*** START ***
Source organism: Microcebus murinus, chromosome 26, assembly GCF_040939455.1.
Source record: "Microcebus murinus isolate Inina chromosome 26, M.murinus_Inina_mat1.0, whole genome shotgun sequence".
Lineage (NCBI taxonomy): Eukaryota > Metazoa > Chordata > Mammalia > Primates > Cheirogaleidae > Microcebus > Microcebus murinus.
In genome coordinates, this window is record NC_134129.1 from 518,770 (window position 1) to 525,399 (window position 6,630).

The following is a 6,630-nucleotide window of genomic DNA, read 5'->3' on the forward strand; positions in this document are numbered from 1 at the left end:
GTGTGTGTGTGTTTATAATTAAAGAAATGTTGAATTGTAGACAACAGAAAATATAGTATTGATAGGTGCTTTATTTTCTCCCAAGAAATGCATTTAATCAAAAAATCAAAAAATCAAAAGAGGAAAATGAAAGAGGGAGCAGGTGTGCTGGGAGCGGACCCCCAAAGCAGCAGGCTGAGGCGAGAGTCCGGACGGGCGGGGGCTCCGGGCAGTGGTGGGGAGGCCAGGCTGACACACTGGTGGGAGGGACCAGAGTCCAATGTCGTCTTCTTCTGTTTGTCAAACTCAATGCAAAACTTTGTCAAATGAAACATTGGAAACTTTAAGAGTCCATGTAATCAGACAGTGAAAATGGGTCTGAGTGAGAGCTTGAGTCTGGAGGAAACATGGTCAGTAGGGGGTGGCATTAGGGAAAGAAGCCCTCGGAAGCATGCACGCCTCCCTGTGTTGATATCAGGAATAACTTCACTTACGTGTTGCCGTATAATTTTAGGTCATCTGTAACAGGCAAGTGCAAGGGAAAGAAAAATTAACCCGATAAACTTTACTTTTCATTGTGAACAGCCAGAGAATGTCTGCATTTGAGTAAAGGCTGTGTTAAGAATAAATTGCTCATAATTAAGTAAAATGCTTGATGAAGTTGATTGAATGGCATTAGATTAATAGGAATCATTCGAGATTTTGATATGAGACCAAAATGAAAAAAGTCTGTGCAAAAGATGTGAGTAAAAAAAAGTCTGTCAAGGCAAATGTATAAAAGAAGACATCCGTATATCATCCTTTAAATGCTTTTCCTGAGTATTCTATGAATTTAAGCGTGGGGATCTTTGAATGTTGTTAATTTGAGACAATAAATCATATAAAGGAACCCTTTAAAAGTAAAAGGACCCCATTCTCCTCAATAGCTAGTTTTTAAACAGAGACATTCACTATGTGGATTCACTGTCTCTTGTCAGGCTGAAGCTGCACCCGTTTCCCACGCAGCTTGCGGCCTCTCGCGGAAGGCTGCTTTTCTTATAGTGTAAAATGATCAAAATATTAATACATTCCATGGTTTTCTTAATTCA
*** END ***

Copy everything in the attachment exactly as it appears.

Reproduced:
Source organism: Microcebus murinus, chromosome 26, assembly GCF_040939455.1.
Source record: "Microcebus murinus isolate Inina chromosome 26, M.murinus_Inina_mat1.0, whole genome shotgun sequence".
Lineage (NCBI taxonomy): Eukaryota > Metazoa > Chordata > Mammalia > Primates > Cheirogaleidae > Microcebus > Microcebus murinus.
In genome coordinates, this window is record NC_134129.1 from 518,770 (window position 1) to 525,399 (window position 6,630).

The following is a 6,630-nucleotide window of genomic DNA, read 5'->3' on the forward strand; positions in this document are numbered from 1 at the left end:
GTGTGTGTGTGTTTATAATTAAAGAAATGTTGAATTGTAGACAACAGAAAATATAGTATTGATAGGTGCTTTATTTTCTCCCAAGAAATGCATTTAATCAAAAAATCAAAAAATCAAAAGAGGAAAATGAAAGAGGGAGCAGGTGTGCTGGGAGCGGACCCCCAAAGCAGCAGGCTGAGGCGAGAGTCCGGACGGGCGGGGGCTCCGGGCAGTGGTGGGGAGGCCAGGCTGACACACTGGTGGGAGGGACCAGAGTCCAATGTCGTCTTCTTCTGTTTGTCAAACTCAATGCAAAACTTTGTCAAATGAAACATTGGAAACTTTAAGAGTCCATGTAATCAGACAGTGAAAATGGGTCTGAGTGAGAGCTTGAGTCTGGAGGAAACATGGTCAGTAGGGGGTGGCATTAGGGAAAGAAGCCCTCGGAAGCATGCACGCCTCCCTGTGTTGATATCAGGAATAACTTCACTTACGTGTTGCCGTATAATTTTAGGTCATCTGTAACAGGCAAGTGCAAGGGAAAGAAAAATTAACCCGATAAACTTTACTTTTCATTGTGAACAGCCAGAGAATGTCTGCATTTGAGTAAAGGCTGTGTTAAGAATAAATTGCTCATAATTAAGTAAAATGCTTGATGAAGTTGATTGAATGGCATTAGATTAATAGGAATCATTCGAGATTTTGATATGAGACCAAAATGAAAAAAGTCTGTGCAAAAGATGTGAGTAAAAAAAAGTCTGTCAAGGCAAATGTATAAAAGAAGACATCCGTATATCATCCTTTAAATGCTTTTCCTGAGTATTCTATGAATTTAAGCGTGGGGATCTTTGAATGTTGTTAATTTGAGACAATAAATCATATAAAGGAACCCTTTAAAAGTAAAAGGACCCCATTCTCCTCAATAGCTAGTTTTTAAACAGAGACATTCACTATGTGGATTCACTGTCTCTTGTCAGGCTGAAGCTGCACCCGTTTCCCACGCAGCTTGCGGCCTCTCGCGGAAGGCTGCTTTTCTTATAGTGTAAAATGATCAAAATATTAATACATTCCATGGTTTTCTTAATTCA